Matthew Painschab, MD

Dr. Painschab is an assistant professor of medicine in the division of hematology and oncology.  He specializes in global oncology, focusing on implementation and cost-effectiveness with a special interest in HIV-associated malignancies and hematologic malignancies.

What brought you to UNC Medical Center?

I first moved to UNC for my fellowship training in hematology and oncology in 2016, especially for the opportunity to work with the cancer team at UNC Project Malawi.

Where are you from?

I grew up in a small town, Waverly, in rural Minnesota.

Did you always want to be a doctor?

No, in fact, through most of college I had interest in becoming a lawyer. However, I had been doing laboratory research throughout college with an MD, PhD scientist and through that experience and my college physiology course I fell in love with the ability to explain medical phenoma and the research that goes into that.

How did you choose your specialty?

During my residency training in internal medicine, I had a broad interest in internal medicine. However, through my patient interactions in inpatient cancer care, I fell in love with the challenging work of both medically treating cancer patients as well as helping guide families through an incredibly difficult and trying time in their lives and the lives of their loved ones.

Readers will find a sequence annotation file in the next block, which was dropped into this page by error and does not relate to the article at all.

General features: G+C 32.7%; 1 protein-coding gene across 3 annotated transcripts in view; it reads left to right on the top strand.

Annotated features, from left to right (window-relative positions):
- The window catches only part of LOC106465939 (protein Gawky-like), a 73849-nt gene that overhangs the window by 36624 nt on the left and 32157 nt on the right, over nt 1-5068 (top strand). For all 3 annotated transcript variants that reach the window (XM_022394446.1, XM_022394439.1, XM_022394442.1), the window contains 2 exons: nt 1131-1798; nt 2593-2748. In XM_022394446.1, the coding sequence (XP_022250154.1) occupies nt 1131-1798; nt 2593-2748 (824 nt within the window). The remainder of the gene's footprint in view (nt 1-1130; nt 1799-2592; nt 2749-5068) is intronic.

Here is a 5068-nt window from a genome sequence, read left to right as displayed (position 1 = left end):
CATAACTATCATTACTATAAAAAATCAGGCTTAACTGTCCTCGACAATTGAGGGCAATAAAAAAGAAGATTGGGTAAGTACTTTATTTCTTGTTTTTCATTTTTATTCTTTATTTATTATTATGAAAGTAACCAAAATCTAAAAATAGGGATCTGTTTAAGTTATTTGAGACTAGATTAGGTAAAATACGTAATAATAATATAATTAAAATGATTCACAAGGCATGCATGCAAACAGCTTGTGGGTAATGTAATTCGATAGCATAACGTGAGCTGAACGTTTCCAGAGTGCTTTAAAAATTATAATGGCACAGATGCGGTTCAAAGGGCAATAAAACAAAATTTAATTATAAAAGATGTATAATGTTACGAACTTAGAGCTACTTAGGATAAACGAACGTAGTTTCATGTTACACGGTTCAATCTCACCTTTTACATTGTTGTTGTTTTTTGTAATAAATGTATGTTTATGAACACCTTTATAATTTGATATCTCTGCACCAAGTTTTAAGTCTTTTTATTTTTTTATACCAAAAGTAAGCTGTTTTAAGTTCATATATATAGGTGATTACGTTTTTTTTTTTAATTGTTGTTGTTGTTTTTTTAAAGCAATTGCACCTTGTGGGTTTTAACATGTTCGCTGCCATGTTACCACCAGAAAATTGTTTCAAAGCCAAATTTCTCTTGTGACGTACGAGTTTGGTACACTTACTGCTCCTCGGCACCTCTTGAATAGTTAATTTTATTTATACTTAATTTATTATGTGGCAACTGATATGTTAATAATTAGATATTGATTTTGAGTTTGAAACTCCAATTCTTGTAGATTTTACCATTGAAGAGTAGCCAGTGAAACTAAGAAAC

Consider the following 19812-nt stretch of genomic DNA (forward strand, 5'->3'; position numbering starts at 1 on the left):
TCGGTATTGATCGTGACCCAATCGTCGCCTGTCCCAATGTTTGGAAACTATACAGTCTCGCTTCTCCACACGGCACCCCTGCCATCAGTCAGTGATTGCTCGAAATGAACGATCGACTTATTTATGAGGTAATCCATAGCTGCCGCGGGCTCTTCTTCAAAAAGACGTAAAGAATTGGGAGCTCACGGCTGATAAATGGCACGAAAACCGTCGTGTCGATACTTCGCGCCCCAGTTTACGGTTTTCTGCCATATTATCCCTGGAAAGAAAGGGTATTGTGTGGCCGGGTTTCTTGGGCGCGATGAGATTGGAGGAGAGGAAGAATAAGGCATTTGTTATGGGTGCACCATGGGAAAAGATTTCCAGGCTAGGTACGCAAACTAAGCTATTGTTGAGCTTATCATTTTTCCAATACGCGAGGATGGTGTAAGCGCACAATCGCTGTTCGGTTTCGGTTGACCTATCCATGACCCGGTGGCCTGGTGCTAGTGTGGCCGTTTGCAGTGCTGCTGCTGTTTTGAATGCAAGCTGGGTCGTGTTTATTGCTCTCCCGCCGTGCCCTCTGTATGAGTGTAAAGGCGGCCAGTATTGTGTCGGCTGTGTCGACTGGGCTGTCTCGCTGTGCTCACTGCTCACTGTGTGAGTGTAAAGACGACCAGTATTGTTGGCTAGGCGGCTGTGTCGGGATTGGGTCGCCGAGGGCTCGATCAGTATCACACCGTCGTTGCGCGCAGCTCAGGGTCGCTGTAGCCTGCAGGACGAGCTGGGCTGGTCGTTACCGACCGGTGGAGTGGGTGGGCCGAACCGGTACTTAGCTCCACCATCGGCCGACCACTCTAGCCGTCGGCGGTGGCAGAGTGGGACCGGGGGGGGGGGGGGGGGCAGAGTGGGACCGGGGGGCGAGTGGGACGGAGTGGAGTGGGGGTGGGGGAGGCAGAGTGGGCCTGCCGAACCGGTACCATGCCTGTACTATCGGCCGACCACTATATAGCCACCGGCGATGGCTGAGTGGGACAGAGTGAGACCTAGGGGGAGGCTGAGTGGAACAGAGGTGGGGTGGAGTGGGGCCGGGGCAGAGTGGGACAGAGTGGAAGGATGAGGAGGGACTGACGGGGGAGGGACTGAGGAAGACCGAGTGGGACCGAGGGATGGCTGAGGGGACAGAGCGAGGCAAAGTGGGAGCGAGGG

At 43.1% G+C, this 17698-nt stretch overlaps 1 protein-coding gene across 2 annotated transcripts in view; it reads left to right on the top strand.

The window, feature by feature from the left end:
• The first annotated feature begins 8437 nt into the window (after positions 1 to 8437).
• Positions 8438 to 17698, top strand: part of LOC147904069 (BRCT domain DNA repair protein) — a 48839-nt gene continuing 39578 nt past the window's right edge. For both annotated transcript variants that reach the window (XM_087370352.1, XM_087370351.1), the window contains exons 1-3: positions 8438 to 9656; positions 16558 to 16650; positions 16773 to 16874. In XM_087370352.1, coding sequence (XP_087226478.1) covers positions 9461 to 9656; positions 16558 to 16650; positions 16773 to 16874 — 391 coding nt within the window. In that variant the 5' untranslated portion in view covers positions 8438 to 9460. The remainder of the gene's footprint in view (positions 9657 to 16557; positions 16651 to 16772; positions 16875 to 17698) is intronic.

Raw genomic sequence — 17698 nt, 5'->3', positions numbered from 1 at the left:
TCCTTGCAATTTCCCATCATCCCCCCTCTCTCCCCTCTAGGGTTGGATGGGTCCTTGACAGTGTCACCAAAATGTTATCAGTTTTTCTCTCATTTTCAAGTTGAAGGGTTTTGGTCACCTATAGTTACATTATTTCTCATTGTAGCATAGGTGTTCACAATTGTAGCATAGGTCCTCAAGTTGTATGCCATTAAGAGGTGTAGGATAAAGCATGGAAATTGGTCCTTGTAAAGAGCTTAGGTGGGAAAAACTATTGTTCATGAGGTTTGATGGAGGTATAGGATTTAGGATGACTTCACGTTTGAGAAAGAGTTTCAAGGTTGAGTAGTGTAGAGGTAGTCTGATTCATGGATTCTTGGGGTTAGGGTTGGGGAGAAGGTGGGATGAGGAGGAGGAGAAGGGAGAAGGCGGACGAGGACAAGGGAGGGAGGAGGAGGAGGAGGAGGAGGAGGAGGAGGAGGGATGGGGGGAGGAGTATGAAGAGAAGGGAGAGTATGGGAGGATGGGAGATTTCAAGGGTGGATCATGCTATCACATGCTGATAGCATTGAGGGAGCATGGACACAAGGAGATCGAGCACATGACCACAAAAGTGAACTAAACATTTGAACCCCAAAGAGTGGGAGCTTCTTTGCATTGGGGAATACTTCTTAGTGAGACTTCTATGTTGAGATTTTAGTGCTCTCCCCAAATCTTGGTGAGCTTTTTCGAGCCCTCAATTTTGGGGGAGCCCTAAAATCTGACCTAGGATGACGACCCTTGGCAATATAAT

What do you find most rewarding about your work?

I love the ability to connect with patients and explain their disease and treatments to them and to understand how they experience their illness. Only by understanding their understanding of their illness can we help alleviate their suffering.

What are some of the new developments in your field of specialty?

The field of oncology is a rapidly changing field with numerous new treatments across all cancer types. The investments that US taxpayers have made in investigating the basic science and treatment of cancer are providing amazing gains in the quantity and quality of life for cancer patients.

What is the best advice you’ve ever received?

Approach your life the way a cat does. That is, with a consciousness largely of now. Learn from past mistakes but don’t dwell on them and don’t worry much about planning your future because the future is largely out of your control.

If you weren’t a physician, what would you like to be doing?

Coaching basketball.

What hobbies do you enjoy?

Basketball, hiking, cleaning up hiking trails, herb gardening, and cooking.

Do you have a favorite quote or life motto?

“Forget the head trip, take a foot trip.”—Gustavo Gutierrez

What was the last book you read?

“The Universal Christ”—Richard Rohr


Learn more about Dr. Painschab here.